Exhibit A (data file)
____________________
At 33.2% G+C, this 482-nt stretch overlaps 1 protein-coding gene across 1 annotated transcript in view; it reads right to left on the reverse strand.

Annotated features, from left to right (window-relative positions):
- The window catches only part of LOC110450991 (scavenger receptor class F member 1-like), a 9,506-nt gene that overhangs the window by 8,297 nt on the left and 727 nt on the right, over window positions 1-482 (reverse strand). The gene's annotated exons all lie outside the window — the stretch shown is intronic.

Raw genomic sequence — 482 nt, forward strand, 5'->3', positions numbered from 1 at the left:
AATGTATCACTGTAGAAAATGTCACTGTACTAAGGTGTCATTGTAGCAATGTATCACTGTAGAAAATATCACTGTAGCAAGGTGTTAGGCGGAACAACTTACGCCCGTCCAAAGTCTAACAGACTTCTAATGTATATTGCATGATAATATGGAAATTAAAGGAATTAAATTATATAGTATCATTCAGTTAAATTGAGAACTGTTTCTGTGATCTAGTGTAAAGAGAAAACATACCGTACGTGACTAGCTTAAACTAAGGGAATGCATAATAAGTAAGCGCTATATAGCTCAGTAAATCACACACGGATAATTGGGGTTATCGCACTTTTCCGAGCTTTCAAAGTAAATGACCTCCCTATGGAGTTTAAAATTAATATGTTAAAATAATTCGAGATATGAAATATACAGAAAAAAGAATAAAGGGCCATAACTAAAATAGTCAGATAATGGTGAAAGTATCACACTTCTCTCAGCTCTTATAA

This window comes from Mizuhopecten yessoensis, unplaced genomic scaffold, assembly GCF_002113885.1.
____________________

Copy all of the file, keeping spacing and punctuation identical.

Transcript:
At 33.2% G+C, this 482-nt stretch overlaps 1 protein-coding gene across 1 annotated transcript in view; it reads right to left on the reverse strand.

Annotated features, from left to right (window-relative positions):
- The window catches only part of LOC110450991 (scavenger receptor class F member 1-like), a 9,506-nt gene that overhangs the window by 8,297 nt on the left and 727 nt on the right, over window positions 1-482 (reverse strand). The gene's annotated exons all lie outside the window — the stretch shown is intronic.

Raw genomic sequence — 482 nt, forward strand, 5'->3', positions numbered from 1 at the left:
AATGTATCACTGTAGAAAATGTCACTGTACTAAGGTGTCATTGTAGCAATGTATCACTGTAGAAAATATCACTGTAGCAAGGTGTTAGGCGGAACAACTTACGCCCGTCCAAAGTCTAACAGACTTCTAATGTATATTGCATGATAATATGGAAATTAAAGGAATTAAATTATATAGTATCATTCAGTTAAATTGAGAACTGTTTCTGTGATCTAGTGTAAAGAGAAAACATACCGTACGTGACTAGCTTAAACTAAGGGAATGCATAATAAGTAAGCGCTATATAGCTCAGTAAATCACACACGGATAATTGGGGTTATCGCACTTTTCCGAGCTTTCAAAGTAAATGACCTCCCTATGGAGTTTAAAATTAATATGTTAAAATAATTCGAGATATGAAATATACAGAAAAAAGAATAAAGGGCCATAACTAAAATAGTCAGATAATGGTGAAAGTATCACACTTCTCTCAGCTCTTATAA

This window comes from Mizuhopecten yessoensis, unplaced genomic scaffold, assembly GCF_002113885.1.